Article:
Nick Hackworth

Nelson Mandela, Belgravia Gallery

Essays & Reviews Evening Standard

EXHIBITION REVIEW: Reflections on Robben Island
Belgravia Gallery, SW1

Nelson Mandela, forever associated in our collective consciousness with peace, forgiveness and the countless crap student bars that were renamed in the Eighties by earnest Lefties, is busy taking the art world by storm.

Reflections on Robben Island is the second set of lithographs released by the former South African president.

Like the first, produced last year, it focuses on the infamous prison where he spent 18 of the 27 years that he was incarcerated by the apartheid regime.

Mandela has never been artistically inclined but created the prints to raise funds for his charity, which fights Aids in Africa, when someone pointed out that he could do no worse than John Lennon's expensive and rubbish artwork.

This set of work is a collection of five triptychs. They deal with different bits of the jail, such as The Guard Tower or The Ward, and each one comprises a printed coloured drawing of that place by Mandela, a black-and-white photo of the identical location and a text by Mandela explaining its significance.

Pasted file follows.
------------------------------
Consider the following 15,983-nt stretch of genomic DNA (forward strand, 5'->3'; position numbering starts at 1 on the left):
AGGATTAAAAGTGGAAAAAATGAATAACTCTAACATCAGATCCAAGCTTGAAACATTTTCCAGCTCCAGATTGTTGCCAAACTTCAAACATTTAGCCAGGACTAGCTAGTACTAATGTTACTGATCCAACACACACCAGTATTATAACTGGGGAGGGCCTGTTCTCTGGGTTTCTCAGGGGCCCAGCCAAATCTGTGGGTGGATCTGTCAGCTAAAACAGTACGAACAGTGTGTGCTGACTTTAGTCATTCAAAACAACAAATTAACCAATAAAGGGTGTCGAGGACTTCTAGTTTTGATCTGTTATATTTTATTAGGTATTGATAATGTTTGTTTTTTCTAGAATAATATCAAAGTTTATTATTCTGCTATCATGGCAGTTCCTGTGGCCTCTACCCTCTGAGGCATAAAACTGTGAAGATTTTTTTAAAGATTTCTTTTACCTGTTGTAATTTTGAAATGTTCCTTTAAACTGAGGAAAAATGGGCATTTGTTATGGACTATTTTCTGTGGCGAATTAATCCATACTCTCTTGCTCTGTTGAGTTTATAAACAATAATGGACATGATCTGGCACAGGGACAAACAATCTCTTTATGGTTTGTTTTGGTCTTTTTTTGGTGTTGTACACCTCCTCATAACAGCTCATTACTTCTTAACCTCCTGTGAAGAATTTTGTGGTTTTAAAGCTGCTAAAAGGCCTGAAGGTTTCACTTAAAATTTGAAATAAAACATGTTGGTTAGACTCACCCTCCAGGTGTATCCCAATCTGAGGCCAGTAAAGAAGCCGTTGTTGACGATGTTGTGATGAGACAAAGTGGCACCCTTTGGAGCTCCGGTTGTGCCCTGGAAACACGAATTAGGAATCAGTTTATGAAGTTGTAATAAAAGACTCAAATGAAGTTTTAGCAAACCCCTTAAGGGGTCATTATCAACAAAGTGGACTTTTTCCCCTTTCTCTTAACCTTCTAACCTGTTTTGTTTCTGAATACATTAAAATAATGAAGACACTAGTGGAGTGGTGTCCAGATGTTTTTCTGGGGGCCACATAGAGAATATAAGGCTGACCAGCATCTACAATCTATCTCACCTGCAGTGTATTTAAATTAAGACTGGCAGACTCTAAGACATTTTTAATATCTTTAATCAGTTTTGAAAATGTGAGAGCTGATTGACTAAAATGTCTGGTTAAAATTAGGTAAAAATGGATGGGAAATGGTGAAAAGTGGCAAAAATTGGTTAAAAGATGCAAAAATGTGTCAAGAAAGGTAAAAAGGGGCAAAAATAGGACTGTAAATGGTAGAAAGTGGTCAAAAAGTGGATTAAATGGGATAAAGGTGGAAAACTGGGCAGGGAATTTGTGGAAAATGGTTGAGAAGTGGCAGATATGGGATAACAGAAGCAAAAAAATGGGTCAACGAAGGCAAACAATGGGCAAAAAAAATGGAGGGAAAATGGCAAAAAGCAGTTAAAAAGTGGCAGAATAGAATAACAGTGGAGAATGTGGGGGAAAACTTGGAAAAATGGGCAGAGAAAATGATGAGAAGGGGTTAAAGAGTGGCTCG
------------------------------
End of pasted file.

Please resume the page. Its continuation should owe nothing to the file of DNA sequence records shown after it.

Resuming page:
While he should not give up the day job, Mandela has done extremely well.

His bold, simple and sparingly coloured drawings are emotive but restrained and far outstrip not only Lennon's efforts but also Paul McCartney's execrable abstract paintings and Ronnie Wood's feeble figurative work.

Better still, the tripartate format he employs echoes a seminal conceptual work from the Sixties, One and Three Chairs by Joseph Kosuth. It consists of a wooden chair, a large black-and-white photo of the chair and the dictionary definition of "chair" printed as a text piece, highlighting, as Mandela has done with drawing, photo and text, the particular properties of differing forms of representation.

With the combination of his stature and such theoretical awareness it is surely only a matter of time before Mandela is nominated for the Turner Prize